Agents of SHIELD is pretty mindless fun, but I tend to forget the content of the eps within seconds after they are over. Good to exercise to, tho!

    • Cora says:

      Mindless fun is a good description for Agents of S.H.I.E.L.D. And while there’s absolutely nothing wrong with mindless fun (Hey, I watch Alarm für Cobra 11, which is pretty much the epitome of mindless fun), this particular bit of mindless fun also has the tendency to have some really problematic undertones regarding race and ethics. Of course, plenty of other mindless fun shows like NCIS or NCIS LA have problematic undertones as well, but then I expected a bit better from a Joss Whedon show. Never mind that both NCIS and NCIS LA have better characters.

      Enjoy Cobra 11. As I said before, it’s pretty much the quintessential mindless fun show with snappy banter, great stuntwork and lots of car crashes and explosions. The most recent pilot episode is actually quite unusual in that regard, since it was more emotionally harrowing than Cobra 11 normally gets. But then the André Fuchs plot doesn’t mean much if one hasn’t seen the episodes where he was Semir’s partner and hasn’t watched him fall to his (apparent) death off a cliff on Mallorca (and André was actually one of the less memorable of Semir’s partners). And the marriage in trouble plot wouldn’t mean much either, if we hadn’t followed the lives of this couple for 18 years now. Never mind that Andrea’s sudden “I can’t take this anymore” doesn’t ring true, considering that she knew only too well whom she was marrying, cause Semir’s life has never been different. Semir has always been surrounded by flying bullets and exploding cars. This is the guy who had five partners die before his eyes (one twice), who trashed pretty much the entire BMW model line and who nearly died more times than I can remember. Andrea herself has been kidnapped, threatened, taken hostage, almost blown up, she was poisoned on her wedding day and nearly drowned in a sewer filling rapidly with water while desperately trying to hold her baby over her head. And after 18 years of all that, she suddenly decides, “Oh hell, I’ve had enough.” Doesn’t ring true at all.

      Another really enjoyable “mindless fun” show made by the same team as Alarm für Cobra 11 was Lasko – Die Faust Gottes (Lasko – Fist of God). This show was the unholy love child of an Asian martial arts movie and The Da Vinci Code and told the story of Lasko, the handsome member of a Catholic martial arts order, and his pudgy best friend Brother Gladius and their attempts to thwart a conspiracy in the Vatican orchestrated by a secret organisation called Ares. Of course, the Catholic church does not have martial arts monks and Catholic conspiracies are unlikely to name themselves after Greco-Roman gods, but who cares, when the result is this much fun. Unfortunately, Lasko isn’t available to view for free at RTL Now, but if you can find it somewhere (e.g. on Netflix), it’s well worth watching.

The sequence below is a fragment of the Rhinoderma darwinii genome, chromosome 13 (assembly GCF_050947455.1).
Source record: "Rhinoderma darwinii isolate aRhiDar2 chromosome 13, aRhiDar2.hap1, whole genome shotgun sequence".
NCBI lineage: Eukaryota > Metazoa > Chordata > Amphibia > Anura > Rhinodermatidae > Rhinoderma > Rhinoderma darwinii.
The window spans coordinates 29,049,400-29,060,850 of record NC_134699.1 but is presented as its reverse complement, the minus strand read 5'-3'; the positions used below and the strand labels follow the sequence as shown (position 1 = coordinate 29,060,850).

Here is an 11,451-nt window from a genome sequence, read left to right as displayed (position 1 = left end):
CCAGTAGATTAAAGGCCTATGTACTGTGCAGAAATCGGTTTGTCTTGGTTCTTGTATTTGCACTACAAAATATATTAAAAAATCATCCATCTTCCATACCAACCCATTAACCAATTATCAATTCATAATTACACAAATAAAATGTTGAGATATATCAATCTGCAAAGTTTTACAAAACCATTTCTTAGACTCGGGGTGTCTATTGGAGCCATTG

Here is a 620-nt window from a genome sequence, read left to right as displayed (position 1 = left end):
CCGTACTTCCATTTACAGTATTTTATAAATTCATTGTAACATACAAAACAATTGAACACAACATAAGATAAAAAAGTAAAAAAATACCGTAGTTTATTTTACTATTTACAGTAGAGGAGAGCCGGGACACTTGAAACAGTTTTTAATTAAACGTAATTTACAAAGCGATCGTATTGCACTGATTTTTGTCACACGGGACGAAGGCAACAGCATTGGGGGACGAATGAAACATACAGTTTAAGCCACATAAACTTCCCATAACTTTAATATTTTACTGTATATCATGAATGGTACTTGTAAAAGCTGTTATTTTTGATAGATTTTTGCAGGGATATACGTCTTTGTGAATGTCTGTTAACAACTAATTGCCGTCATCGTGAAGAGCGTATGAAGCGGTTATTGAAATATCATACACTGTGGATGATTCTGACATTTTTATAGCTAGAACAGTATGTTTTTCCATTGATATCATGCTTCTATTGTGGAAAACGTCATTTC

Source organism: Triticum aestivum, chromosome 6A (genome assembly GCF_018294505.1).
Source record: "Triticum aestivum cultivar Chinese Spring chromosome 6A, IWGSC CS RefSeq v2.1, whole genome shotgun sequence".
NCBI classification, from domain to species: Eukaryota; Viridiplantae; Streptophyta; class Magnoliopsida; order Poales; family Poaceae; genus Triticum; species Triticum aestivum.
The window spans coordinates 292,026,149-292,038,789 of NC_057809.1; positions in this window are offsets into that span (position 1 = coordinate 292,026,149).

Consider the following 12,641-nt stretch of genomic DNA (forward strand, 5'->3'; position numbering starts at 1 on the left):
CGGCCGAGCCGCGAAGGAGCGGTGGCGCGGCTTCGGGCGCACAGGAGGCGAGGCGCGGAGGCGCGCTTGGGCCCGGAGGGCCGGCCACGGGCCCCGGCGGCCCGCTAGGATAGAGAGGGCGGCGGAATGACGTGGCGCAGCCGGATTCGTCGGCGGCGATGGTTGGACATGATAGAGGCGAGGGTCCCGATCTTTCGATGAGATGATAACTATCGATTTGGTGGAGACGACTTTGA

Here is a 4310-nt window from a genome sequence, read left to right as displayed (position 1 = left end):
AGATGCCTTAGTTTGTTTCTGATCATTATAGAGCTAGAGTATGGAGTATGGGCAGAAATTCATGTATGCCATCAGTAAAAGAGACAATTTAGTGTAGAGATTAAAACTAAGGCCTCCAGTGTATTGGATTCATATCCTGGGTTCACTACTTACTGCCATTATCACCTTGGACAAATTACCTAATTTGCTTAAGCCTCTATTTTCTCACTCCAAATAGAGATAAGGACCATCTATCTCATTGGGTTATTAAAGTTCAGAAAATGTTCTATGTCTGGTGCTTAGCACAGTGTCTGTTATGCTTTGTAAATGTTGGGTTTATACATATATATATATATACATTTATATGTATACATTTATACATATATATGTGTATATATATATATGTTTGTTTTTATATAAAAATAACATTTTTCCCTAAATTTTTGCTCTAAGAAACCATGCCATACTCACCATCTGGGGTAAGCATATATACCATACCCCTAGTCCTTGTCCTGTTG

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  4. Dara says:

    Similarly, I have a lot of issues with the politics of Agents of SHIELD, most notably that the show’s writers really, really seem to expect us to be on SHIELD’s side of all this stuff. No; more particularly, in that there can be no principled opposition in this show; both our “hacktivists” have been turned into/revealed as frauds, as of the latest episode. Even the sellout’s only real crime wasn’t selling out – it was selling out to the wrong people.

    I am, as they say, disappoint.

    • Cora says:

      That’s a very good article, Dara. Needless to say I agree with most of it. I was already worried during the first episode when they hinted that the main conflict was going to be “clandestine government agency versus Anonymous like hacktivist organisation” and it was clear we were supposed to be sympathizing with the clandestine government agency. Uh, so not happening, particularly given the current climate.

      Now the first episode defused those worries for a while, when SHIELD treated Skye quite well and the real opponent was revealed to be the Centipede organisation. But of course everything came back with a vengeance in episode 5, when both Skye and her hacker boyfriend Miles were revealed as frauds and SHIELD treated them both abominably. Whatever one may think of Miles, there was no reason to dump him in Hongkong with neither money nor a way home and as for Skye, her motivation is completely understandable. I’m also really disappointed that after an encouraging first episode which ended with not killing or arresting J. August Richards’ character, the last two episodes have featured SHIELD arresting a woman for crimes she was clearly blackmailed into committing (and whose problems were SHIELD’s fault in the first place for abandoning her) and then executing the Scorch character for not keeping his powers properly secret, not to mention the abominable treatment of Skye and Miles. I guess Tony Stark can count himself lucky not to be executed for revealing his secret identity to the world.

      I sometimes suspect that Joss Whedon isn’t really clear on who his fans are, considering he can be extremely tone-deaf at times. I already noticed that in those Buffy episodes with the evil nerd trio who would geek out about comics and Doctor Who and so on. When I watched those episodes back in the day, I remember thinking “Wait a minute, you just insulted most of your audience by making fun of nerdy pursuits.” As for Agents of S.H.I.E.L.D., it is reasonable to assume that most of the viewers will agree with the Rising Tide and what they stand for rather than with S.H.I.E.L.D and what they stand for. Besides, there is quite a bit of overlap between Anonymous and comic fans. So once again Whedon is insulting his very fanbase.

      In fact, the most recent episode made me wonder whether Agents of S.H.I.E.L.D wasn’t sponsored/financed by the NSA, since it seemed pretty blatant propaganda.

      • Dara says:

        You don’t need NSA support to get this point of view on the air; not at all. The American political and upper-level business class has been pretty solidly on board with this agenda throughout. And, for that matter, in my experience, most Americans pretty much seem to love their surveillance and police state. Oh, they’ll use protests against it when they’re out of power, rebrand around them and use them to their advantage, but as soon as the Oval Office is in their hands? Shut the hell up, you ungrateful traitor, this is Keeping You Safe.